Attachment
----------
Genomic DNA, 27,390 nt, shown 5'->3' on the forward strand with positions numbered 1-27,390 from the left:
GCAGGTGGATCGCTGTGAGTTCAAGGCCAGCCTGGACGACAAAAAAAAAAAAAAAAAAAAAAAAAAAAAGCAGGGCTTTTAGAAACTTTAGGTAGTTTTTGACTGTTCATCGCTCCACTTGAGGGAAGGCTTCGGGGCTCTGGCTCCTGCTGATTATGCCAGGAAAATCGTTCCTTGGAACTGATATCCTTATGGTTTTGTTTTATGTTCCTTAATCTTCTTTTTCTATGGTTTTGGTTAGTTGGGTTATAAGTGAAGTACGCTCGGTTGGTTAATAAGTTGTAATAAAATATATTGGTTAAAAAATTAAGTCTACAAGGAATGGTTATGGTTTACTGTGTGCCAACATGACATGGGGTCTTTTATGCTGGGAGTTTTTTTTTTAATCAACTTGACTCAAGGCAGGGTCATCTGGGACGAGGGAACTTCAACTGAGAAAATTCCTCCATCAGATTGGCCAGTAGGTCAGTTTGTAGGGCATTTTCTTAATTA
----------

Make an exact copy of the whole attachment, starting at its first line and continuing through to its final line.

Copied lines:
Genomic DNA, 27,390 nt, shown 5'->3' on the forward strand with positions numbered 1-27,390 from the left:
GCAGGTGGATCGCTGTGAGTTCAAGGCCAGCCTGGACGACAAAAAAAAAAAAAAAAAAAAAAAAAAAAAGCAGGGCTTTTAGAAACTTTAGGTAGTTTTTGACTGTTCATCGCTCCACTTGAGGGAAGGCTTCGGGGCTCTGGCTCCTGCTGATTATGCCAGGAAAATCGTTCCTTGGAACTGATATCCTTATGGTTTTGTTTTATGTTCCTTAATCTTCTTTTTCTATGGTTTTGGTTAGTTGGGTTATAAGTGAAGTACGCTCGGTTGGTTAATAAGTTGTAATAAAATATATTGGTTAAAAAATTAAGTCTACAAGGAATGGTTATGGTTTACTGTGTGCCAACATGACATGGGGTCTTTTATGCTGGGAGTTTTTTTTTTAATCAACTTGACTCAAGGCAGGGTCATCTGGGACGAGGGAACTTCAACTGAGAAAATTCCTCCATCAGATTGGCCAGTAGGTCAGTTTGTAGGGCATTTTCTTAATTA